FIG. 25 illustrates that the suction cup tool 102 has been attached to a golf ball 2502 and that the suction cup tool 102 has been placed on one of the first surface 28, the second surface 29 or the third surface 30. The metallic base 2406 which is coupled to the suction cup base 2404 is detachably connected to the grip 24 by virtue of the attraction of the magnet 22 to the grip 24. The user has picked up the golf ball 2502 by the suction cup 2402, eliminating the need for the user to bend over and pick up the golf ball 2502 by hand.

The metallic ball marker 26, the metallic turf repair tool 27 and the suction cup 102 are removable or detachably connected to the grip 24 and are used and stored at the proximal end of the grip 24.

FIG. 26 illustrates a brim 2602 to shade the face of the user and to be used in conjunction with a cap 2606 which together form for example a traditional baseball cap. Positioned within the brim 2606 are magnets 2604 to hold the various tools 26, 27 and 102 described above.

The magnets 2604 are embedded within the brim 2602 and covered with fabric for appearance. FIG. 26 shows the metallic ball marker 26 held in place by magnet 2604.

FIG. 29 illustrates the metallic turf tool 2027 with a single arm 2927 a.

FIG. 30 illustrates the top of the grip 21 having a ridge 2021 to support the metallic turf tool 2027 when the metallic turf tool 2027 is in operation.

FIG. 31 illustrates the top of grip 21 with the metallic turf tool 2027 positioned on top of the grip 21 and adjacent to the ridge 2021.

FIG. 32 illustrates a grip 21, the metallic turf tool 2027 and a ridge 2021 in substantially a horizontal position.

FIG. 33 illustrates the operation of the grip 21 and the metallic turf tool 2021 on the turf.

FIG. 33 illustrates the grip 21 and metallic turf tool 2027 propped on the ground.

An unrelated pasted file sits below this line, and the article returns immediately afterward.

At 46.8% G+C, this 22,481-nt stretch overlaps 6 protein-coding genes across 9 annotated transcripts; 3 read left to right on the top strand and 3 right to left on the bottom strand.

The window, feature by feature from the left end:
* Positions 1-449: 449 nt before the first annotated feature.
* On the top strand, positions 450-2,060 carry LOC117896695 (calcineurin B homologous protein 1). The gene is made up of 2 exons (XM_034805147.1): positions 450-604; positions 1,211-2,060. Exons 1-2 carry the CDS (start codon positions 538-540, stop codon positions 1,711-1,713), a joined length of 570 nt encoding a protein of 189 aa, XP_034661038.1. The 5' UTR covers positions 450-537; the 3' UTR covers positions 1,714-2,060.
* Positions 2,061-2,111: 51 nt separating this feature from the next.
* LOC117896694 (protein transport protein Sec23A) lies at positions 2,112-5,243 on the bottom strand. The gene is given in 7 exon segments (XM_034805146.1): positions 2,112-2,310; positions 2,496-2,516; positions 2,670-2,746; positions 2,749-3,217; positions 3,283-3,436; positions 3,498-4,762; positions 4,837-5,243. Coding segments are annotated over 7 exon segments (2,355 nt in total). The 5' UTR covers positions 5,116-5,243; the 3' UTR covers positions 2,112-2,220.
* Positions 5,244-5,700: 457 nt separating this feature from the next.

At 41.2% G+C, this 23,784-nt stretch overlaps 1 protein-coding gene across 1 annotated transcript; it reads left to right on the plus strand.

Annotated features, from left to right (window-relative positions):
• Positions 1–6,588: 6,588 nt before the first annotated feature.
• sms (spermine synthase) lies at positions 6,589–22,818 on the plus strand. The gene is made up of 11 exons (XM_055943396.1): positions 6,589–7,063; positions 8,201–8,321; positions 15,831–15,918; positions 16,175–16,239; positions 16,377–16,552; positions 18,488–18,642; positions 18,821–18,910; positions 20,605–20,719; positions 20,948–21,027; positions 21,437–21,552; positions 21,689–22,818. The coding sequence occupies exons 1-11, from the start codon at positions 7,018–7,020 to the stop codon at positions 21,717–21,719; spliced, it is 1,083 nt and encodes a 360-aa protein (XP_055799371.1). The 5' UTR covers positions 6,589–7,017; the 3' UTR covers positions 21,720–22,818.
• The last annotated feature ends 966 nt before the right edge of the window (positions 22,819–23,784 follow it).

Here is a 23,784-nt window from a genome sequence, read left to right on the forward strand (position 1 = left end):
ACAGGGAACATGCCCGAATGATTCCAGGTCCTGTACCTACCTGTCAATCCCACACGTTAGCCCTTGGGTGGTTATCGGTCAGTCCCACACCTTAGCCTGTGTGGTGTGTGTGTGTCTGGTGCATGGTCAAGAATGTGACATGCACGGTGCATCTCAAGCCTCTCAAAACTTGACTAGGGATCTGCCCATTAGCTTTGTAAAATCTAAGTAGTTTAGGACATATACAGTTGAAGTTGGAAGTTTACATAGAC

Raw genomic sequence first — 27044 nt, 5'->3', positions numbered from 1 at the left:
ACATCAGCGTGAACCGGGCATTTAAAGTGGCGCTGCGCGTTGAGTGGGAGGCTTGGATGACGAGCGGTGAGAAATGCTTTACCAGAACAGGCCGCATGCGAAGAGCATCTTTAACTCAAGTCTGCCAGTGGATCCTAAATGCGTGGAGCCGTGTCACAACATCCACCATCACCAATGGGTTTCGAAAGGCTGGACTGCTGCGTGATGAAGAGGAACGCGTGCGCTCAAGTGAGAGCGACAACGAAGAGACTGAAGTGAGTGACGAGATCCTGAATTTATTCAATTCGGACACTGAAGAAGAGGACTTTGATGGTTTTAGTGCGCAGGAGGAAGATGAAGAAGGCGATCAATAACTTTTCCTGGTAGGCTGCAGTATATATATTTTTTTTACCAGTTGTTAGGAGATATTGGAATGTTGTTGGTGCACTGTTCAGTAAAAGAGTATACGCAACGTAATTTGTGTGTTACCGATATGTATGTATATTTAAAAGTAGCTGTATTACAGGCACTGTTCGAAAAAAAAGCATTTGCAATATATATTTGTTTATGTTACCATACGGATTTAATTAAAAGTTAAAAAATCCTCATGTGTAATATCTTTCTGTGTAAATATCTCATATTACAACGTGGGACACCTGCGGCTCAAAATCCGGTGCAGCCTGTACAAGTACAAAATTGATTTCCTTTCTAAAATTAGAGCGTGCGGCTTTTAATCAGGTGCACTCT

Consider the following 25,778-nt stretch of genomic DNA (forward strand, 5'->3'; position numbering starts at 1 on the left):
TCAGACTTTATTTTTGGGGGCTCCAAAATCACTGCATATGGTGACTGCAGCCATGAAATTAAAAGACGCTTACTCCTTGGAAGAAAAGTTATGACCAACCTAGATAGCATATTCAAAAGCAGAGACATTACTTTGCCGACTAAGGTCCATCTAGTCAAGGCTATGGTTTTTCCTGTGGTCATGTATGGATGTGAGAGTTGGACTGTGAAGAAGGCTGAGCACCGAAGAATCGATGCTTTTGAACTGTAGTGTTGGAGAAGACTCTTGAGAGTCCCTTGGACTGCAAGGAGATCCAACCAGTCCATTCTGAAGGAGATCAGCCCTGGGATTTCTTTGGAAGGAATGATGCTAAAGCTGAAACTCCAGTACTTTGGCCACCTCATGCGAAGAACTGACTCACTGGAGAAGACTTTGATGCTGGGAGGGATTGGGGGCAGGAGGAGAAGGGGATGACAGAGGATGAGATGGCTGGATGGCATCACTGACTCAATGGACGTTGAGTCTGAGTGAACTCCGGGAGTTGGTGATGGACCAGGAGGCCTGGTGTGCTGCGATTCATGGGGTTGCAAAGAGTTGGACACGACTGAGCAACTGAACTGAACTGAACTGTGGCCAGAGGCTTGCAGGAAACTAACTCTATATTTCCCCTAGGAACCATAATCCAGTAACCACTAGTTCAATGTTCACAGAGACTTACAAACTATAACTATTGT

FIG. 27 illustrates a side view of the brim 2702 and the cap 2706 with a T holder 2710 to hold golf tees. FIG. 27 shows sewing lines 2708 in the shape of a rectangle or other suitable shape to hold a single golf tee 2714 and a opening 2712 to allow the golf tee 2714 to be placed in the T holder 2710. The user can carry tees at all times for convenience.

FIG. 28 illustrates a brim 2802 and cap 2806 with a zipper pocket 2816 which is formed by sewing lines 2808 which are formed in a proximate rectangular shape or other suitable shape and a zipper 2810 to close the zipper pocket 2816. The zipper pocket 2816 can be used to store tools between rounds of golf and to store miscellaneous items during the game of golf.

The above description shows how integrated magnets, tee slots or cap pockets can be used in a cap, a hat, a visor, a belt or any golf related clothing or equipment. Magnets are integrated into the article brim allowing the freedom of choice for tool storage on either the top surface or the bottom surface of the brim. The magnet enclosed within the putter grip acts as an integrated counterbalance for the putter. The single prong turf tool can be used to clean the grooves of a club face. The suction cup is removable from the grip but when attached, may pick up a golf ball.

The tee slots can be integrated into any cap, hat, visor, belt or golf related clothing or equipment. The cap pocket provides for a convenient tool storage between rounds of golf and storage of miscellaneous items during golf play. By virtue of the magnet, the putter grip can lift golf clubs by the club head or steel shaft.

Another use for the magnets 22 is that they can hold fishing gear such as hooks, flies, fishing lures and other metallic base fishing gear.

While the invention is susceptible to various modifications and alternative forms, specific embodiments thereof have been shown by way of example in the drawings and are herein described in detail. It should be understood, however, that the description herein of specific embodiments is not intended to limit the invention to the particular forms disclosed.

Referenced by
Citing PatentFiling datePublication dateApplicantTitle
US7658682 *Apr 13, 2007Feb 9, 2010Jason HoiumGolf club handle grip with ball marker
US8424943May 19, 2011Apr 23, 2013Terry HarrisMagnetic retrieval system for a golf club
US20100050390 *Aug 26, 2009Mar 4, 2010Robert WuGrip member and method for installing the grip member onto a shaft
Classifications
U.S. Classification473/300
International ClassificationA63B53/14
Cooperative ClassificationA63B57/0068, A63B47/02, A63B57/0075, A42B1/24, A63B53/14, A42B1/062, A63B55/10, A63B2209/08, A63B57/0031
European ClassificationA42B1/24, A42B1/06B2, A63B53/14, A63B57/00G
Legal Events
DateCodeEventDescription
May 13, 2008ASAssignment
Owner name: MAGNETIC GOLF SOLUTIONS, INC., TEXAS
Free format text: ASSIGNMENT OF ASSIGNORS INTEREST;ASSIGNOR:FOX, ANGELA O.;REEL/FRAME:020950/0397
Effective date: 20071013